Designed to pick up a fetus heartbeat with a specialized bell. Long enough for Mom to listen.
- High Acoustic quality
- Soft Ear tips
Until the late 1970's, the fetoscope was used to auscultate heart sounds in pregnancy as well as women in labor. Similarly, a regular stethoscope can be used to find and listen to heart sounds. The average time to hear a heartbeat begins around 18 weeks for a skilled listener, maybe later if the user is untrained.
The fetoscope is the modern combination of the stethoscope and the Pinard horn. It is designed to be used on pregnant women and uses the practitioner's forehead to conduct sound, which often gives better results.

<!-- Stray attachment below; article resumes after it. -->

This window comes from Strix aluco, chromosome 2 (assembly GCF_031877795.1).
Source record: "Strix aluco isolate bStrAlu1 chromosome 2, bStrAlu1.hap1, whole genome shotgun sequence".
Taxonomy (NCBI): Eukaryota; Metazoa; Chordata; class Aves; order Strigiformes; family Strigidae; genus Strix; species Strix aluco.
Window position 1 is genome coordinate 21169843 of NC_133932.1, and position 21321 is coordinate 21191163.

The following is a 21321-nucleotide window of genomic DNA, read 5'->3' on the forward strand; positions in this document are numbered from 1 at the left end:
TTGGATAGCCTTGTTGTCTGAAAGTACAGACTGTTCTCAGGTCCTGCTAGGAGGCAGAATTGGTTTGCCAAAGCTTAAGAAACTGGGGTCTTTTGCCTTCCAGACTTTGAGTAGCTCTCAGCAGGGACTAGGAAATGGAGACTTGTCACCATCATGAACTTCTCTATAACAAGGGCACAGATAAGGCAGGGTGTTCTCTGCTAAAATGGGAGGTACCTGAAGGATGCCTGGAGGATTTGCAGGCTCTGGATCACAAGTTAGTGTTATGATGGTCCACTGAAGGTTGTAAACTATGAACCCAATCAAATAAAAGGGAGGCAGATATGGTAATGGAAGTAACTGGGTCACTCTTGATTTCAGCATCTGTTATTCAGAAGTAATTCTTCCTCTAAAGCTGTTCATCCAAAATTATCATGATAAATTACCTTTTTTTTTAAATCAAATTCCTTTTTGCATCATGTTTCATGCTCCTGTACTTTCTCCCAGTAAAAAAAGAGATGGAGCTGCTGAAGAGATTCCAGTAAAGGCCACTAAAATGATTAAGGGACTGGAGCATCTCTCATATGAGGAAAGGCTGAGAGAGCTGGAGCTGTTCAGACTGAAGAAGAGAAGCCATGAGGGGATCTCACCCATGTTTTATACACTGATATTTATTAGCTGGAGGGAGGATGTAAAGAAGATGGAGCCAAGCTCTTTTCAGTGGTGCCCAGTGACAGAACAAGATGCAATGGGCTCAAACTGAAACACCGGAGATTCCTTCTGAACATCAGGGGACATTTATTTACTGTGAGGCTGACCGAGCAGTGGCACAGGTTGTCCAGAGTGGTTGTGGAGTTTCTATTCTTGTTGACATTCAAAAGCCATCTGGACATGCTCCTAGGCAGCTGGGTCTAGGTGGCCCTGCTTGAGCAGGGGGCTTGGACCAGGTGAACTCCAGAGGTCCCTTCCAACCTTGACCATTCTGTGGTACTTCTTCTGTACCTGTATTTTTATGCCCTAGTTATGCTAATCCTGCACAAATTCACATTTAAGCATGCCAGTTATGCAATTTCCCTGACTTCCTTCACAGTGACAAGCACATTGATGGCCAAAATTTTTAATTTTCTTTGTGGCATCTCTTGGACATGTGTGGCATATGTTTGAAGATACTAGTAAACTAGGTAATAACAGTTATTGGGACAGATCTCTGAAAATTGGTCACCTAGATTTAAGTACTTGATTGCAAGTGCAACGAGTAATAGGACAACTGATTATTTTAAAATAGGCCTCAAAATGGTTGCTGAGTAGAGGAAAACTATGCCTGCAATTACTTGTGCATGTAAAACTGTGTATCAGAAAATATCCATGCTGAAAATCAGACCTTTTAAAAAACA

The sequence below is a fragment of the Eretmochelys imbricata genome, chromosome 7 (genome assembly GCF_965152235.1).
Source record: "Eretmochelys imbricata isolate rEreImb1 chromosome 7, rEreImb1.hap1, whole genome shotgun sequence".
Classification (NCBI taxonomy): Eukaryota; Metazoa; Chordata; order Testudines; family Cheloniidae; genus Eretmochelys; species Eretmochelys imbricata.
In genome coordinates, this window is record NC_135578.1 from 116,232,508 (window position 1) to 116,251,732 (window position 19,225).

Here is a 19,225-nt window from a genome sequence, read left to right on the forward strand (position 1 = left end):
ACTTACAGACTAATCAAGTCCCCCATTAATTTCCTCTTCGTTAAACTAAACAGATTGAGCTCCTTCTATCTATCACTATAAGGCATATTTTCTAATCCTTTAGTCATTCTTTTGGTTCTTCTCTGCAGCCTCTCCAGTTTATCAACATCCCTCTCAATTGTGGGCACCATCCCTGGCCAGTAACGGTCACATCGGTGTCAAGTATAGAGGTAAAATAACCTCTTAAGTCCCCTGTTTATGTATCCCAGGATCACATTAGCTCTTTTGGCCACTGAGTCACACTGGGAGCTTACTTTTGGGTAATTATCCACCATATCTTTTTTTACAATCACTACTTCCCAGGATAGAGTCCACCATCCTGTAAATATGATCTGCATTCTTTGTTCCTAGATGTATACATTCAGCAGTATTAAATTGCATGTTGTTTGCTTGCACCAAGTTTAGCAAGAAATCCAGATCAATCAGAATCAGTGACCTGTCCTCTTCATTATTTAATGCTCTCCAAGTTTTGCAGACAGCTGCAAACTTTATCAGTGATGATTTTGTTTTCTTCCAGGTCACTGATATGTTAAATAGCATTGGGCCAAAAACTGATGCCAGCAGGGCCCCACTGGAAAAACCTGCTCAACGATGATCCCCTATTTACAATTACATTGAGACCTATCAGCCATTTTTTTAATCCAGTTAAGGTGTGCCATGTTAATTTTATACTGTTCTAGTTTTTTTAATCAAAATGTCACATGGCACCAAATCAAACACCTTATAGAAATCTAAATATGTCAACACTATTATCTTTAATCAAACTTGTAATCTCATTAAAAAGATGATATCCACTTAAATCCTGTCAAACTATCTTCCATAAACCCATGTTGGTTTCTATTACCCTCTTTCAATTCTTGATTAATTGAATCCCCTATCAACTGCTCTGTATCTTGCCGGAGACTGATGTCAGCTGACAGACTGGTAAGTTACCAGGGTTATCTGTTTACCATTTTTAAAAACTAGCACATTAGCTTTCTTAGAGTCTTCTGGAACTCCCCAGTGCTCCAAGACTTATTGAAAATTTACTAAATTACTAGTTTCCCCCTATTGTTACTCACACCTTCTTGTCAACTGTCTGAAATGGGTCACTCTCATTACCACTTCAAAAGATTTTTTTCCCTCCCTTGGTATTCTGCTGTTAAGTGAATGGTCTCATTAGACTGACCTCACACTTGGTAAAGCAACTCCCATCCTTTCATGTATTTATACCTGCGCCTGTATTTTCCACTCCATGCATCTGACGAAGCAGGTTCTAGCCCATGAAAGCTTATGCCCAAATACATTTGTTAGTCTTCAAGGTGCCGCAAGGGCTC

It does not use ultrasound thus, it is good to prevent the risk of radiation. There are a couple of different varieties of fetoscopes, including some that fit over the head for ease of use for the practitioner. It has a more modern look, being made of metal and plastic.
Some practitioners like to use this at every visit starting from week 12, though many won't hear the heartbeat that early. Using this device takes skill, but experienced practitioners can differentiate what they are listening to. The sound of the baby's heartbeat sounds like a watch under a pillow, while the placenta produces more of a whooshing sound.